One in Four Canadians Projected to Develop Hypertension

High blood pressure increasing in Canada

(RxWiki News) As the population ages and people live longer, the rate of high blood pressure is increasing. By 2013, more than a quarter of all Canadians are expected to suffer from hypertension.

Of those rising cases, older women are most likely to suffer from elevated blood pressure, as compared to men. Residents of Canada's Atlantic provinces also have higher incidences of hypertension.

"Make better meal choices if you're at risk of hypertension."

Cynthia Robitaille, a study author with the Public Health Agency of Canada, said that if changes are not made, 27 percent of the population of Canada -- 7.4 million adults -- will be living with hypertension between 2012 and 2013.

To change that statistic, she said that programs to improve the lifestyles of Canadians, such as a proposed initiative to reduce sodium consumption, will be critical.

Canadian researchers examined data on 26 million adults over the age of 20 between 1998 and 2008. The data, collected from the Canadian Chronic Disease Surveillance System, which includes all Canadians who have used the health care system, was studied by age group and province.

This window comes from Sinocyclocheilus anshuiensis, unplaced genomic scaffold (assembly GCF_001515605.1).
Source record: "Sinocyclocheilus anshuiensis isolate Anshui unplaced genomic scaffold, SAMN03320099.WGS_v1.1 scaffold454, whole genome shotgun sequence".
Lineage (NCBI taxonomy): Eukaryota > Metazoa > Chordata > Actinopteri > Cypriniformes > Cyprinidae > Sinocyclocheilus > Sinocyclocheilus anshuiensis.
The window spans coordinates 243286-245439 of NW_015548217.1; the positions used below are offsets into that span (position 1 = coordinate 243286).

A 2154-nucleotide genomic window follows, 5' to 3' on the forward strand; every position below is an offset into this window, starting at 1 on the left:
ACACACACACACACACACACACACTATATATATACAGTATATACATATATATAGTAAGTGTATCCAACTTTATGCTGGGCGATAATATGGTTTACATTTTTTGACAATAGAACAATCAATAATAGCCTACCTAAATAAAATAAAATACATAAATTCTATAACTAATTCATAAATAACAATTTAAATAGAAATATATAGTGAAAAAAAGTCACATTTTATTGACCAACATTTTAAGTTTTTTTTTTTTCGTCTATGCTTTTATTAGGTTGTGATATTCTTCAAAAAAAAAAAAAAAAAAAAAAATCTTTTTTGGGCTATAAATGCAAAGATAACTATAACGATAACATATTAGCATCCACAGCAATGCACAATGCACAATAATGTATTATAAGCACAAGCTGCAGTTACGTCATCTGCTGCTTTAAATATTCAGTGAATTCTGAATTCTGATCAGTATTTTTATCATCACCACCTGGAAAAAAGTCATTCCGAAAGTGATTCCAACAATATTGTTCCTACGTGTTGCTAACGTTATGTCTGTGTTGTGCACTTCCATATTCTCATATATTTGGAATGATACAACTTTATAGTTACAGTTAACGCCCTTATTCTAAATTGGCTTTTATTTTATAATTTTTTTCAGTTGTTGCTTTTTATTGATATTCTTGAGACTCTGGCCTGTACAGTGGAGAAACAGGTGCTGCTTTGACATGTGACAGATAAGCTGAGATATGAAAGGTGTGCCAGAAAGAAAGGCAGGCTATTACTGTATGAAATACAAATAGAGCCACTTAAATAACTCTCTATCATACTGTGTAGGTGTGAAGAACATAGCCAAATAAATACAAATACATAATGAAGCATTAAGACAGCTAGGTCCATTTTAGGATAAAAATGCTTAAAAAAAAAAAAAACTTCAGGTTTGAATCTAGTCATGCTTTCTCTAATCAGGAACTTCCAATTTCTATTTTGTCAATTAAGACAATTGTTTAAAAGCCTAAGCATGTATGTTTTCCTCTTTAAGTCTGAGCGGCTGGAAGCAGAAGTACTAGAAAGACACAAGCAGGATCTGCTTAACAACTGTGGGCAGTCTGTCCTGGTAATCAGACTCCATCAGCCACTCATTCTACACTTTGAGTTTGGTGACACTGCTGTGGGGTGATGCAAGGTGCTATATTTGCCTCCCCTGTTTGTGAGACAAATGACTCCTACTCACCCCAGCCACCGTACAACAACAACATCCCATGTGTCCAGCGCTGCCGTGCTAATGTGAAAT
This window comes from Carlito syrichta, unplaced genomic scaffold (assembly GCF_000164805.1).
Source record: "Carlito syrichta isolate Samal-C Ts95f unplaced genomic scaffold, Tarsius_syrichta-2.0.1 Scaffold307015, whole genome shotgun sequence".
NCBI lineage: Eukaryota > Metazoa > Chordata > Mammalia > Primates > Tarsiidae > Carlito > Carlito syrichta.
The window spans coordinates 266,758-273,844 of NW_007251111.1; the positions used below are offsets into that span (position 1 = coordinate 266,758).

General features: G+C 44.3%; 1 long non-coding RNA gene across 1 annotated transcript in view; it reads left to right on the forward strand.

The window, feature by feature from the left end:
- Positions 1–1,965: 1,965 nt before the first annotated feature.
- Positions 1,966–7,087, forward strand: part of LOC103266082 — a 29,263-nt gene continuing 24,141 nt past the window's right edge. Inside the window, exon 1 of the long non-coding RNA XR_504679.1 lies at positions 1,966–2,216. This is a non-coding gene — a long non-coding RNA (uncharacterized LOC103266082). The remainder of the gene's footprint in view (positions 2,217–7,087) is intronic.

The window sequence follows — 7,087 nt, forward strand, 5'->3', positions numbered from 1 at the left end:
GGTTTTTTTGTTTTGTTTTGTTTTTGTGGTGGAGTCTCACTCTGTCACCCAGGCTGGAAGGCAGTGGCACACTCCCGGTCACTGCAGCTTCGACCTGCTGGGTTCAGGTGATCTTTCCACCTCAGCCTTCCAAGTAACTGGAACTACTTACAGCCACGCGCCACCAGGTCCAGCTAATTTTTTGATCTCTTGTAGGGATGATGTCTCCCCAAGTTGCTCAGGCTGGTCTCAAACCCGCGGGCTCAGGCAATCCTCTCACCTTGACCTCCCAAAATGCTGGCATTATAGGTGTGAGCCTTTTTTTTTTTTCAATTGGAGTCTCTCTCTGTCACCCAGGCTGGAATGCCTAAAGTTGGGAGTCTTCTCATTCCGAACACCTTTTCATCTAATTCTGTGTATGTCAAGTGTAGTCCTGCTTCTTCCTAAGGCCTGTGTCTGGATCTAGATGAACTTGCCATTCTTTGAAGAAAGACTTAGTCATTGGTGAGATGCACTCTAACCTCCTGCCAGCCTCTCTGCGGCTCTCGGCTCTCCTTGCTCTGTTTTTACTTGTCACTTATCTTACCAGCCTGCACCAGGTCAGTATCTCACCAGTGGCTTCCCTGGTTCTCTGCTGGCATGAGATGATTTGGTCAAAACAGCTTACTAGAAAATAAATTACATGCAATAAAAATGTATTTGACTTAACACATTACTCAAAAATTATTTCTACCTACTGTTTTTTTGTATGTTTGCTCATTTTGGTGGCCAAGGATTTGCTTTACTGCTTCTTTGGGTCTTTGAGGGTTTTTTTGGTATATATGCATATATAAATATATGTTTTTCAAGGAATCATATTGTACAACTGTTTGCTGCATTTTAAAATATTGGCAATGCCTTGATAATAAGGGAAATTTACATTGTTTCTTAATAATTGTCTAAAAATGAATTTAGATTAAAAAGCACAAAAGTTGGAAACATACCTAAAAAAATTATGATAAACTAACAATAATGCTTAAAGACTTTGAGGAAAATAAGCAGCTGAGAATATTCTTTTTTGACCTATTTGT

Between 2007 and 2008, about 6 million Canadians, or 23 percent of the population, had been diagnosed with hypertension. About 24 percent of cases were among women, while 22 percent of men had high blood pressure. Adjusting for age, the rate of hypertension increased from 13 percent in 1999 to 20 percent in 2008.

During the new research, investigators found that 44 percent of Canadian women over the age of 60 were diagnosed with high blood pressure as compared to 40 percent in older men. They also found that hypertensive adults were up to four times as likely to die as individuals without high blood pressure.

High blood pressure is considered the top risk factor for death and a reduced quality of life even though it is manageable. In Canada it is blamed for about 13 percent of all deaths and is known to increase the risk of stroke, dementia, heart and kidney failure, and other chronic diseases.

The study was recently published in the Canadian Medical Association Journal.

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Review Date: 
November 28, 2011